Southeast Missouri State University student publication

Students led peaceful protest in light of grand jury decision

Tuesday, November 25, 2014
Kimisha Robinson, president of Sigma Gamma Rho, organized the protest Tuesday in front of Kent Library. Photo by Derrion Henderson

"Hey hey, ho ho, these killer cops they got to go" was the chant heard from students who participated in a protest held in front of Kent Library on Tuesday at Southeast Missouri State University.

Roughly 50 student protesters gathered Tuesday at 11 a.m. and remained in front of the library until about 1 p.m. with protesters calling for action in response to a grand jury's decision not to indict police officer Darren Wilson in the shooting death of Michael Brown in Ferguson, Missouri. The protest took a brief halt at noon to take a 4 1/2-minute moment of silence to recognize the 4 1/2 hours that Michael Brown's lifeless body remained on Canfield Drive until it was taken away in an ambulance.

Organizer Kimisha Robinson, president of Sigma Gamma Rho at Southeast, started sending out text messages and posting on social media to her fellow students Tuesday morning asking them to join her for a peaceful protest in front of Kent Library.

Robinson said she organized the protest because some students haven't had the opportunity to go back home, and she felt it was necessary for them to have their voices heard.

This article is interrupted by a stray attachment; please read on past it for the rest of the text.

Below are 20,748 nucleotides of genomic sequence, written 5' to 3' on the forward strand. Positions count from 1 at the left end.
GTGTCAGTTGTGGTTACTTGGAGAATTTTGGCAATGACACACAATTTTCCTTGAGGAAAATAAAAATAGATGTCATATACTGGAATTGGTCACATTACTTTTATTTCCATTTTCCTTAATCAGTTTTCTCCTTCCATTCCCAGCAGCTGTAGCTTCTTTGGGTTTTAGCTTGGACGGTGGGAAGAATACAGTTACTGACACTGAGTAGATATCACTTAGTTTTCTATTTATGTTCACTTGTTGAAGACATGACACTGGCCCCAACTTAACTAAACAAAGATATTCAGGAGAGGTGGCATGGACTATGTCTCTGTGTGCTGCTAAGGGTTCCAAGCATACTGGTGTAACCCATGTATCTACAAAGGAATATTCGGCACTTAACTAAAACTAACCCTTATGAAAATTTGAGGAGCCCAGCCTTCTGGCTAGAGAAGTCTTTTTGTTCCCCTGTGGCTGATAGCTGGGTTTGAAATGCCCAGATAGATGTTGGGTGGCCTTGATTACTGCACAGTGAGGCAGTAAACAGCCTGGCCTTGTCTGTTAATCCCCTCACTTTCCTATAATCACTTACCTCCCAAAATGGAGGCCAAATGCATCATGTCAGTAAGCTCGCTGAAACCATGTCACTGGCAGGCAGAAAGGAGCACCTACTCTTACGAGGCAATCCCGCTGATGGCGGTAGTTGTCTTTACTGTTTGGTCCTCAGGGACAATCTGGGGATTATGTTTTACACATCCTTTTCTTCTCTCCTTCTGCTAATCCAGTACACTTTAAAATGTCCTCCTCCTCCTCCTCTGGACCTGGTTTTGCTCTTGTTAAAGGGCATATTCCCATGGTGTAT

"It wasn't planned last night. I literally just planned this at 9 o'clock this morning, and I just wanted people to come out and be able to voice their opinions in a peaceful manner," Robinson said.

Robinson went on to say how she felt it is imperative for students to be able to have their voices heard at Southeast.

"It is important for students to get our voices out because we are the ones who will be the lawmakers and law enforcers," Robinson said. "It's good that these people are out here because it shows that they do care about their community, they care about themselves and the people around them. We want to make sure that we are sending out a message that we are not violent people and that we deserve justice."

Faculty and staff were also present at the protest, including Assistant Vice President for Student Success and Auxiliary Services Bruce Skinner, Director of Campus Life and Event Services Michele Irby and Director of Greek Life DeAnte' Smith.

"I had heard that this was going on, and part of my job and responsibility at the university is to make sure that people who use the free speech area get to use it for the correct purposes and that they follow the guidelines," Irby said, explaining why she was present at the protest. "I come out often regardless of what is going on in the free speech area."

Skinner said that he isn't sure how this would impact the campus but is optimistic about students using their rights to voice their opinion about an issue that is important to them.